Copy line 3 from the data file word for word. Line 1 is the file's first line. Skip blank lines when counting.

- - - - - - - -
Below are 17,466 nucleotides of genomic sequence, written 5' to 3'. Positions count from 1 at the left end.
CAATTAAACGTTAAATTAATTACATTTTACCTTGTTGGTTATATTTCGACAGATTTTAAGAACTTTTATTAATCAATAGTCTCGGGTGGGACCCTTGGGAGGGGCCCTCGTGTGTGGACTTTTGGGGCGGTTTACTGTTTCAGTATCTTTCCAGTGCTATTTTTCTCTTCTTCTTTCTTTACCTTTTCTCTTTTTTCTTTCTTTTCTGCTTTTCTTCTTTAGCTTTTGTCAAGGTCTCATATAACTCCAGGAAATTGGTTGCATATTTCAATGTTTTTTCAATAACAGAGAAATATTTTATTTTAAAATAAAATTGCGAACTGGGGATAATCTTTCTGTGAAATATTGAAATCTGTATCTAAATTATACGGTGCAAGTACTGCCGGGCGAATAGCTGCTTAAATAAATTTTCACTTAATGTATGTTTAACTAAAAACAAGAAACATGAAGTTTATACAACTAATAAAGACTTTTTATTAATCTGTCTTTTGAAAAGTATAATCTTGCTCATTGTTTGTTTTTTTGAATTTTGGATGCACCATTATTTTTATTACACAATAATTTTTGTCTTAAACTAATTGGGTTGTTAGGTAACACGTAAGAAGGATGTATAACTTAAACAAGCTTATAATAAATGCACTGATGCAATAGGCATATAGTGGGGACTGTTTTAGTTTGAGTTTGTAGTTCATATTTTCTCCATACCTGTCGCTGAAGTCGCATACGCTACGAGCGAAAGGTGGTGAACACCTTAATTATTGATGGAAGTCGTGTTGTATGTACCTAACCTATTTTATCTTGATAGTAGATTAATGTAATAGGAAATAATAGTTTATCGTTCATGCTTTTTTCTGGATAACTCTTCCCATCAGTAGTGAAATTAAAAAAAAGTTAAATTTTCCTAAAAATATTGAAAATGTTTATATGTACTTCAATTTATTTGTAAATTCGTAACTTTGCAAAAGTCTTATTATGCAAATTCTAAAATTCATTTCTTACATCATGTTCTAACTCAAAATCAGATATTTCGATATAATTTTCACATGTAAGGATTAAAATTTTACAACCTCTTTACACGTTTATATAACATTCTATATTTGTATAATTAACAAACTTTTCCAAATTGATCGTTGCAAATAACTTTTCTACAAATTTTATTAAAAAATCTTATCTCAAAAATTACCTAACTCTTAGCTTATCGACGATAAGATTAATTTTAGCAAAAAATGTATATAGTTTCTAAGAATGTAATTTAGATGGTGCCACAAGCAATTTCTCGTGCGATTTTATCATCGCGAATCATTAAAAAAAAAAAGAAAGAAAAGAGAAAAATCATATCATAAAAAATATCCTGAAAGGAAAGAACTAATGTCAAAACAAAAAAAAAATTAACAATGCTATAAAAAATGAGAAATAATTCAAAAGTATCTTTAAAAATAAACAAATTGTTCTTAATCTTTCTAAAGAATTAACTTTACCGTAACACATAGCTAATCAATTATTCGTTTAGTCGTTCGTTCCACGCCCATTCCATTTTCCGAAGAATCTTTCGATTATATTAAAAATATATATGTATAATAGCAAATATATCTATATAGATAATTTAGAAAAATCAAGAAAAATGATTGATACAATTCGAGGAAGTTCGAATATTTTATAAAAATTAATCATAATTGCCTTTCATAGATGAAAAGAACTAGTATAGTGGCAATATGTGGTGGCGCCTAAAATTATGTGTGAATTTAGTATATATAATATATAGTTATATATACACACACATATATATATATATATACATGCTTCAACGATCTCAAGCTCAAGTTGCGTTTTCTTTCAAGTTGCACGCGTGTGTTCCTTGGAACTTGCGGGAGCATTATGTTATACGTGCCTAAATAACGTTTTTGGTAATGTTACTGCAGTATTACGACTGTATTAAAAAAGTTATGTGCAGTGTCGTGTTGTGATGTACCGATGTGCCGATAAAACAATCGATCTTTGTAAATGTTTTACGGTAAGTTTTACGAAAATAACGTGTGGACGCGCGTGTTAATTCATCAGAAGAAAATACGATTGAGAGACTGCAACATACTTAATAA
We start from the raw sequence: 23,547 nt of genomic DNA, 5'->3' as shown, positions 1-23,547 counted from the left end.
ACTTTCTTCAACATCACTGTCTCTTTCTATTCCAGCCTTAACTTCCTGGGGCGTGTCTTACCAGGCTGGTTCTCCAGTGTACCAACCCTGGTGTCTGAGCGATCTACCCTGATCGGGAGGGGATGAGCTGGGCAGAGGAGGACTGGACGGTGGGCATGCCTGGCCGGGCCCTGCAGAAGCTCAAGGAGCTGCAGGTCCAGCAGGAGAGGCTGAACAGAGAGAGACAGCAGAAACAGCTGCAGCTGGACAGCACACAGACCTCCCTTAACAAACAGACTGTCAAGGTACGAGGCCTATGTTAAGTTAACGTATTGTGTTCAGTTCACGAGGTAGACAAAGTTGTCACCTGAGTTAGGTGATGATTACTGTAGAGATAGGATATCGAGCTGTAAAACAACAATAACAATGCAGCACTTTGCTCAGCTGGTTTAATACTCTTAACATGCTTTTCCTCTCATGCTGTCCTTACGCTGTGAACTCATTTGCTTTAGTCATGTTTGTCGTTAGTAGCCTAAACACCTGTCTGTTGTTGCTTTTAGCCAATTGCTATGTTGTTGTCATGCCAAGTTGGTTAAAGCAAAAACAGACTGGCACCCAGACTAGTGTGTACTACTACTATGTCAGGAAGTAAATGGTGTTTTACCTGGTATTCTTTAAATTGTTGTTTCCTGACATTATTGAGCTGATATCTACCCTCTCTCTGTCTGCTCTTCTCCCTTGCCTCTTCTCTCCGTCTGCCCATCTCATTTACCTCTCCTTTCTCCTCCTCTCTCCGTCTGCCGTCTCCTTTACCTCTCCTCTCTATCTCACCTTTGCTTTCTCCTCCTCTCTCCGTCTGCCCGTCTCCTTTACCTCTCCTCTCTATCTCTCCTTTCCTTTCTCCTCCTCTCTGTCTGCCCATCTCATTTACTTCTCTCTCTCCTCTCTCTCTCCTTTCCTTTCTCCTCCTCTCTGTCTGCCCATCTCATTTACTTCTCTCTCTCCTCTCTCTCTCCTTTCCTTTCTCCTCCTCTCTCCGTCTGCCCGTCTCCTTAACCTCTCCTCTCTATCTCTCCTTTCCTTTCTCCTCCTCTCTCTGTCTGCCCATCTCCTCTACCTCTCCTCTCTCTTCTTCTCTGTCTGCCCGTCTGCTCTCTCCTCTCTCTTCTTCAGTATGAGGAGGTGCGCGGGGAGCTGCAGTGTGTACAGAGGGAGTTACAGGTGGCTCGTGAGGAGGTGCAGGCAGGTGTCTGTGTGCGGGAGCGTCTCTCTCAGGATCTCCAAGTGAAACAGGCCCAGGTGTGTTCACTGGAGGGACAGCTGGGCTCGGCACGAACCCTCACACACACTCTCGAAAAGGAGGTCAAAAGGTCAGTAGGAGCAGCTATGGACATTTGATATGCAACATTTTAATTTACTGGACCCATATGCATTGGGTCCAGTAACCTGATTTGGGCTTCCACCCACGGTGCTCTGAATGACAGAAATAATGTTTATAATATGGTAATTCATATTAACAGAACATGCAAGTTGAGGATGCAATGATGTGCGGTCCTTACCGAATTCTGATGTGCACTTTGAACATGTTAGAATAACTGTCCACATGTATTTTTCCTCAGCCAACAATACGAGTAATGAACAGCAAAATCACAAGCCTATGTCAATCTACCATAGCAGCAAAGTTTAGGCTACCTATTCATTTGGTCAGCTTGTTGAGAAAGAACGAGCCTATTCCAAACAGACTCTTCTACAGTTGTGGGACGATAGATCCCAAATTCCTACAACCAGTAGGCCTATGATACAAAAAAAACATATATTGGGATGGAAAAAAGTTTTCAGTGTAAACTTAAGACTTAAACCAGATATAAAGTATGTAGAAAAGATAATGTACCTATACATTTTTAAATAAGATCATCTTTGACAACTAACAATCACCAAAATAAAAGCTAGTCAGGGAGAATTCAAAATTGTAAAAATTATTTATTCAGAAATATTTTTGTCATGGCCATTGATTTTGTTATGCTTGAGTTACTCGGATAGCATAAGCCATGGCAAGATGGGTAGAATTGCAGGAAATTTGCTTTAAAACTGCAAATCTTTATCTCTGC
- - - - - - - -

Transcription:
We start from the raw sequence: 23,547 nt of genomic DNA, 5'->3' as shown, positions 1-23,547 counted from the left end.